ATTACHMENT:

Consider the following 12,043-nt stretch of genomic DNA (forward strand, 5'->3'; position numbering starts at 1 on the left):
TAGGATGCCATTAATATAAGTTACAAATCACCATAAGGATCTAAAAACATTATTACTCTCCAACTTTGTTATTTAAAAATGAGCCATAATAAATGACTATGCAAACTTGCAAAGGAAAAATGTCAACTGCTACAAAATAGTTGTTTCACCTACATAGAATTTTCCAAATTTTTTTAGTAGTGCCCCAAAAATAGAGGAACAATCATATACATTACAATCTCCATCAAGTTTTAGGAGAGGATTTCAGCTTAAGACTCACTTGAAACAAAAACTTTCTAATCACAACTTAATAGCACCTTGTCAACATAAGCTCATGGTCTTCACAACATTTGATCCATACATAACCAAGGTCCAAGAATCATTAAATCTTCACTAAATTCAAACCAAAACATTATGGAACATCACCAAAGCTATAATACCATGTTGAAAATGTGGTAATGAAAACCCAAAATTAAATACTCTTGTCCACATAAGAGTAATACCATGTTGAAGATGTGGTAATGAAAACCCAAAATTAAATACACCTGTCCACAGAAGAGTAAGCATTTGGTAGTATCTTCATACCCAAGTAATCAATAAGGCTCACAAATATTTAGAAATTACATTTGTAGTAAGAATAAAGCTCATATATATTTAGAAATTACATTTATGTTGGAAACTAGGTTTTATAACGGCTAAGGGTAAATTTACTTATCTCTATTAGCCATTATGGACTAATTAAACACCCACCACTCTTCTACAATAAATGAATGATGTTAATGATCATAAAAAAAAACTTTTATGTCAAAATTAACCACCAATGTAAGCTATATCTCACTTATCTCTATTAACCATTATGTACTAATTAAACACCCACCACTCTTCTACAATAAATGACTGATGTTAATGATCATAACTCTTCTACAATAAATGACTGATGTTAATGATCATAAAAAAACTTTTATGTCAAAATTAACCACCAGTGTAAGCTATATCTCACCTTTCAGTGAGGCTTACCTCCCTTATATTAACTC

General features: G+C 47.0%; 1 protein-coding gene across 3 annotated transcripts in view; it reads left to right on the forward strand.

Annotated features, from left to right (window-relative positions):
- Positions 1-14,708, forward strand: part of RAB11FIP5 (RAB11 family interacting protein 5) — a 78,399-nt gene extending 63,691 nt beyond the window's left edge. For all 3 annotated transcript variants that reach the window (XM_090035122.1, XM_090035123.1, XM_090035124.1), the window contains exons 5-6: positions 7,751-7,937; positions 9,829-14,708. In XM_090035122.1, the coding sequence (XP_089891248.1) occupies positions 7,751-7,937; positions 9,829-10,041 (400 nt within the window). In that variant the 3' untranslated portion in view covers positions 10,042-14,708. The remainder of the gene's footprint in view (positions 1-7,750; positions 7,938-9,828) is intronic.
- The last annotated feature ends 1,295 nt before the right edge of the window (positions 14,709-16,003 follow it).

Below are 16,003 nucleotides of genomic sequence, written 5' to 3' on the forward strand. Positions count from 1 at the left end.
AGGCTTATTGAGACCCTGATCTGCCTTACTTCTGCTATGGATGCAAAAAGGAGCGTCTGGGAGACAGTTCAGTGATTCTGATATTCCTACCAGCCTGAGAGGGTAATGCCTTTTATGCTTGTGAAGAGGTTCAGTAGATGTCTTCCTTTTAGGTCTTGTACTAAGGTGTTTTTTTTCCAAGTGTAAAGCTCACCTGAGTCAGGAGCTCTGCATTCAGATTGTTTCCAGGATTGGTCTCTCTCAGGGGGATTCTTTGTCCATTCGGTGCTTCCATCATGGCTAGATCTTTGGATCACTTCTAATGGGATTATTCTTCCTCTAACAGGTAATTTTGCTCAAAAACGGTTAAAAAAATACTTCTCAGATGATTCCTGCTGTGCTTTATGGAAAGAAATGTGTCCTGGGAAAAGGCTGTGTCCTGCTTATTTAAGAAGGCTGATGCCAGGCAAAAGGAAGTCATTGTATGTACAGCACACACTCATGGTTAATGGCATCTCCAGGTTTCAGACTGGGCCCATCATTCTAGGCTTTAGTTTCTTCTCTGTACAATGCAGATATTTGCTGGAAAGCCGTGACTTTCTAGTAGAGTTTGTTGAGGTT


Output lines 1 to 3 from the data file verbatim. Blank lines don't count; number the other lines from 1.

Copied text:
Consider the following 12,043-nt stretch of genomic DNA (forward strand, 5'->3'; position numbering starts at 1 on the left):
TAGGATGCCATTAATATAAGTTACAAATCACCATAAGGATCTAAAAACATTATTACTCTCCAACTTTGTTATTTAAAAATGAGCCATAATAAATGACTATGCAAACTTGCAAAGGAAAAATGTCAACTGCTACAAAATAGTTGTTTCACCTACATAGAATTTTCCAAATTTTTTTAGTAGTGCCCCAAAAATAGAGGAACAATCATATACATTACAATCTCCATCAAGTTTTAGGAGAGGATTTCAGCTTAAGACTCACTTGAAACAAAAACTTTCTAATCACAACTTAATAGCACCTTGTCAACATAAGCTCATGGTCTTCACAACATTTGATCCATACATAACCAAGGTCCAAGAATCATTAAATCTTCACTAAATTCAAACCAAAACATTATGGAACATCACCAAAGCTATAATACCATGTTGAAAATGTGGTAATGAAAACCCAAAATTAAATACTCTTGTCCACATAAGAGTAATACCATGTTGAAGATGTGGTAATGAAAACCCAAAATTAAATACACCTGTCCACAGAAGAGTAAGCATTTGGTAGTATCTTCATACCCAAGTAATCAATAAGGCTCACAAATATTTAGAAATTACATTTGTAGTAAGAATAAAGCTCATATATATTTAGAAATTACATTTATGTTGGAAACTAGGTTTTATAACGGCTAAGGGTAAATTTACTTATCTCTATTAGCCATTATGGACTAATTAAACACCCACCACTCTTCTACAATAAATGAATGATGTTAATGATCATAAAAAAAAACTTTTATGTCAAAATTAACCACCAATGTAAGCTATATCTCACTTATCTCTATTAACCATTATGTACTAATTAAACACCCACCACTCTTCTACAATAAATGACTGATGTTAATGATCATAACTCTTCTACAATAAATGACTGATGTTAATGATCATAAAAAAACTTTTATGTCAAAATTAACCACCAGTGTAAGCTATATCTCACCTTTCAGTGAGGCTTACCTCCCTTATATTAACTC

General features: G+C 47.0%; 1 protein-coding gene across 3 annotated transcripts in view; it reads left to right on the forward strand.